Mark looked up at the rain and then over to Margret's car. "I'm on it," he said opening the squeaky door to the steady rain. He jumped down and walked to the truck's bed to retrieve the tool. Jerry let out a held breath. This might work, he thought.
He looked in the rear-view mirror watching Mark grab the tire iron and make his way toward the Volvo. Catching his own reflection in the rear-view, Jerry stopped to steady his nerves and prepared to take care of the task at hand. He stepped out of the vehicle.
The rain was colder than he remembered from earlier in the night. It fell from the sky onto the hood of his truck making dull thuds on the rusted metal. He looked up allowing the stinging drops to cover his face, their bitter cold strikes warming his temper. One gravel crunching step at a time he moved toward his beloved's car and Mark.
Mark was busy pacing back and forth looking at the car's wheels. Finally, he stopped at the driver's side rear tire scratching his head. "Hey, Jer! I don't see any flat tire?" He looked confused and more stupid than Jerry could ever remember. "Did you hear me? Where is the flat?" the idiot asked again.
The feeling of cold, smooth iron in his pocket gave Jerry a calm strength. He had stopped just on the other side of his truck leaving ten or so feet between him and Mark. This was just enough room, not too far, he thought. "Just like you practiced," he said under his breath.
"What?" Mark asked.
"I said check to see if the car will start," Jerry said yelling over the noise of the rain and polka music. Mark nodded once and walked to the driver's side door with tire iron still in hand. Mark's hand reached the handle, and he opened the door. Jerry waited for it, his lips drawn thin with anticipation. The bellow that came from Mark was more guttural than he expected. Jerry was almost impressed by its pain.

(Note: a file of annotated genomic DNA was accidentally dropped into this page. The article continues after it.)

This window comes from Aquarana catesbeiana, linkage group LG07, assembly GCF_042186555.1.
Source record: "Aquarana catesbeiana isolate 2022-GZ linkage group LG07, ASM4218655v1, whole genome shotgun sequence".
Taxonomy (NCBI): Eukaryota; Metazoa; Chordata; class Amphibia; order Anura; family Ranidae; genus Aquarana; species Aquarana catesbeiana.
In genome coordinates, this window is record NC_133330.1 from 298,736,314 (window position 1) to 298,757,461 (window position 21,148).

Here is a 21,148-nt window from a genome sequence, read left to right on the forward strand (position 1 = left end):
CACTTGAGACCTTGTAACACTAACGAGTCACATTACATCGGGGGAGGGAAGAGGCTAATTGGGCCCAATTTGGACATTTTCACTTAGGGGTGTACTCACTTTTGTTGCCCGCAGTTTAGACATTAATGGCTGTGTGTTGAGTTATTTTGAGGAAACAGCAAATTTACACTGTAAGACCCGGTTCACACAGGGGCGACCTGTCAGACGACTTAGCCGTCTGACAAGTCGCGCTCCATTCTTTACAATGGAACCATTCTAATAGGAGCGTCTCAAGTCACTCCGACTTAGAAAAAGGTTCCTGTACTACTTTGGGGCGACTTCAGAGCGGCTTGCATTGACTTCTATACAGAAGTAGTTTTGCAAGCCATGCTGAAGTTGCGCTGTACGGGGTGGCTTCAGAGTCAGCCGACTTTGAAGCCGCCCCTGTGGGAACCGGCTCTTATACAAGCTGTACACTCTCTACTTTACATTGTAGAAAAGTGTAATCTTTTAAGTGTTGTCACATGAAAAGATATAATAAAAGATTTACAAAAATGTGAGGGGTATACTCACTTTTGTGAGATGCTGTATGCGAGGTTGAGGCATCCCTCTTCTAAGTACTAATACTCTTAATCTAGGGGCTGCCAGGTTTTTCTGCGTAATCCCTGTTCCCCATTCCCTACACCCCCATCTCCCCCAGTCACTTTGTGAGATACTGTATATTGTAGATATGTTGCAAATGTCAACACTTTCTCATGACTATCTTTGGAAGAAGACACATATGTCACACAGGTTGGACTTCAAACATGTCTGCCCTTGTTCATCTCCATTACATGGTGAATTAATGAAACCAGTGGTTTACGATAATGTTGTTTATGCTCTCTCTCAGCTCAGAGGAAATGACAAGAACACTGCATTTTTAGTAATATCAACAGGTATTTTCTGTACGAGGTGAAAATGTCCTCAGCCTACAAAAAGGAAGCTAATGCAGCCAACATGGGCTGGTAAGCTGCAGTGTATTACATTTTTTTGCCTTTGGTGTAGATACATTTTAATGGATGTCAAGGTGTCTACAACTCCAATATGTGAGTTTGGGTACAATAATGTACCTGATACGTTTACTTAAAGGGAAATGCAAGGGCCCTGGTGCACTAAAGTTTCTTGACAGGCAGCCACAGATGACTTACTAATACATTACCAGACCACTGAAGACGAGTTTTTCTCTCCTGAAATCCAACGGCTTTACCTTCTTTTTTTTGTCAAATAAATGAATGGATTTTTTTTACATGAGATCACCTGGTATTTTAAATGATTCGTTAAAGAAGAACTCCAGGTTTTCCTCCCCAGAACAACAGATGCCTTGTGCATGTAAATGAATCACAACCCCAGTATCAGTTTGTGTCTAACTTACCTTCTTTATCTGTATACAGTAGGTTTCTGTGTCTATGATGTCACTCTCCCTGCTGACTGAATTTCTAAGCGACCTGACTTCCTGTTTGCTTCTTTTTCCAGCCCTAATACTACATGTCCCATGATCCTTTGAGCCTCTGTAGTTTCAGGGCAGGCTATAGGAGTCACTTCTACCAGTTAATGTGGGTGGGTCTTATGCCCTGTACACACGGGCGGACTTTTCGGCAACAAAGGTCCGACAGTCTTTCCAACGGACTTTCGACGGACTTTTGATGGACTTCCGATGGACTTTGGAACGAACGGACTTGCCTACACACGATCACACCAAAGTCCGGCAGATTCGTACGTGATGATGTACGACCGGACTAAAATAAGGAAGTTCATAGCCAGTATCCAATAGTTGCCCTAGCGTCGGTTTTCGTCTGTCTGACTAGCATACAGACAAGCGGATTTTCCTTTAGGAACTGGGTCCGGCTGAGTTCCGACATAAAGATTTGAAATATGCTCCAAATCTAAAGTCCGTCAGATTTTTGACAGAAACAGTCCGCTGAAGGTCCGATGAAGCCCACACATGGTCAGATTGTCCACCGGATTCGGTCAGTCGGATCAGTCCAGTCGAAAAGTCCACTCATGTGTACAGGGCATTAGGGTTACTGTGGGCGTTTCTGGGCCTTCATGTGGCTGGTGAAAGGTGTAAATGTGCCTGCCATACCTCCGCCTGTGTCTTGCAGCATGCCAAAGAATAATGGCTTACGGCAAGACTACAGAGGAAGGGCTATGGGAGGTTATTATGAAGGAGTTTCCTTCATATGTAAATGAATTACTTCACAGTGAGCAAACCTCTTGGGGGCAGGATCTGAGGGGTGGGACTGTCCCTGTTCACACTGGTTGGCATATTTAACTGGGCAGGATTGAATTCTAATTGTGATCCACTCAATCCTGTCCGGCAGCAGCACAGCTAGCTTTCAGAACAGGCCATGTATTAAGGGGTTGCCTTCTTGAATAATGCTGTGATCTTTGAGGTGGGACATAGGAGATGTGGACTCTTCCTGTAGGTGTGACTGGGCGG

"Oh my God Jerry! It's Margret she's hurt!" he wailed. "Oh my God, oh my God!" he moaned dropping the tire iron. Mark had frantically bent into the car, the interior light exposing the crimson stains on the steering wheel. "It's really bad Jerry. She's barely breathing!" he yelled. Mark with his back to Jerry looked like he was sobbing as his shoulders slowly bounced up and down.
"Breathing!?" Jerry asked alarmed and took a step toward the man hovering over his still breathing wife. As he took a second gravel crunching step, he cursed at himself. "Damn it!" He had let his guard down and had closed with Mark, a space of only six or so feet. Too close! his mind screamed.
In what seemed slow-motion Jerry fumbled his hand into his pocket pulling forth his weapon. It seemed to weigh more in his hand than it had in his pocket. The ten-inch metal shaft which was as wide as his thumb, and had strange glyphs and symbols etched along its length; the instrument vibrated with a humming power, causing the hair on his arm to stand on end. The sensation made him shiver with pleasure, a vicious grin crossed Jerry's wide-eyed face as he admired his wand. "It ends now," he whispered.
In the momentary lapse of concentration, he had doomed himself, Jerry thought. When he looked up to strike out at Mark, he could not find him anywhere. "Damn it," Jerry cursed, whirling about to locate his foe. He stopped moving and making noise, which allowed his racing heart to slow. Straining his ears for any sounds of movement he searched the area. Just the sounds of the night, the storm, and that damned polka music returned to his ears.
"How did you figure it out?" the question was in Mark's voice, but it seemed to be whispered to Jerry from all directions at once.